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Red Kites

Author: John Riches Published: 7th January 2019 09:05

At first I thought it was a buzzard. They are now frequent visitors to our village. But its forked tail suggested it was a red kite that are also now regular visitors here.At first I thought it was a buzzard. They are now frequent
visitors to our village. But its forked tail suggested it was a red
kite that are also now regular visitors here.

I was bringing in one of my wheelie-bins last week when up out of the corner of my eye I noticed a large bird gliding just above the roof tops. At first I thought it was a buzzard.

They are now frequent visitors to our village. But its forked tail suggested it was a red kite that are also now regular visitors here.

They are beautiful large birds with a wing span that can approach two metres and are a real tribute to the Royal Society for the Protection of Birds and Natural England who administered their reintroduction to southern England. The web site of the Chilterns Area of Outstanding Natural Beauty explained what happened.
 
By the end of the 19th Century red kites had been persecuted to extinction. Perhaps because they were erroneously believed to eat farmers’ new born lambs.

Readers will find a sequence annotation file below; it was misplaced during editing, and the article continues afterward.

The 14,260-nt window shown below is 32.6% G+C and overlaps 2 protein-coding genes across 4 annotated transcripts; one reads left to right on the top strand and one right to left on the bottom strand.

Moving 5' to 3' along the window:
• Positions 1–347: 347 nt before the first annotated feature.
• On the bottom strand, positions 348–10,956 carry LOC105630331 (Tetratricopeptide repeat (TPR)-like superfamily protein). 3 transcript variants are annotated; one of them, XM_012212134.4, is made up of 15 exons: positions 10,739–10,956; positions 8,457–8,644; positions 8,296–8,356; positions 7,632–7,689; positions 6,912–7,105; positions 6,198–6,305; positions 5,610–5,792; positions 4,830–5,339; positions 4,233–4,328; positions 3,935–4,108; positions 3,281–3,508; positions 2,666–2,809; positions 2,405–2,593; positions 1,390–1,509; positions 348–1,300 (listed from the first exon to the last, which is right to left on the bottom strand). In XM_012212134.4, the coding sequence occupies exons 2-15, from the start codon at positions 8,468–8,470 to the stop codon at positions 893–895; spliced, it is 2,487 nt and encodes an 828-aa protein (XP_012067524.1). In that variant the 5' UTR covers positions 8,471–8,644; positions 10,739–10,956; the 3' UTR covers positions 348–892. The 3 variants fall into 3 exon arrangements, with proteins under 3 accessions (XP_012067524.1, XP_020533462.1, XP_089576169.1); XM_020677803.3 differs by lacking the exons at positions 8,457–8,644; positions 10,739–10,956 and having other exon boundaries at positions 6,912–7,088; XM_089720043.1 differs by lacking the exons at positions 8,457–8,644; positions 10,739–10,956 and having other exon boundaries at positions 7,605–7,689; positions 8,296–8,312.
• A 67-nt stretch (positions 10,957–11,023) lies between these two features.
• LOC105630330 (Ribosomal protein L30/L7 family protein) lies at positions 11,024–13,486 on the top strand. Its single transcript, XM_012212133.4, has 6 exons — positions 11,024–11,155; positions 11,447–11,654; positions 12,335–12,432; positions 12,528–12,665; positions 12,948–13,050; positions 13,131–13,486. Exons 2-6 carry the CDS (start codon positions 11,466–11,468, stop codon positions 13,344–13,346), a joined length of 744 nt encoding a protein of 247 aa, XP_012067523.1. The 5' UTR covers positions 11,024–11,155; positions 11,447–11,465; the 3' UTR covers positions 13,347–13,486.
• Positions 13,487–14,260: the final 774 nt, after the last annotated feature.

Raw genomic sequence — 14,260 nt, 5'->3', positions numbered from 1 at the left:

Between 1989 and 1994 red kites from Spain were imported and released into the Chiltern Hills by the RSPB and Natural England. They have thrived and have gradually extended their range right into Northamptonshire and beyond. They mainly feed on dead animals but are opportunistic hunters that are capable of killing small animals.

One day I was pedalling quietly down National Cycle Route 50 between Syresham and Wappenham.

On the tarmac in front of me a large bird was feeding on road kill.

As I approached it silently rose into the air and I could see the dark read plumage on the under-side of its body.
 
Today both red kites and buzzards are seen very frequently soaring above Towcester and the surrounding villages.

John Riches

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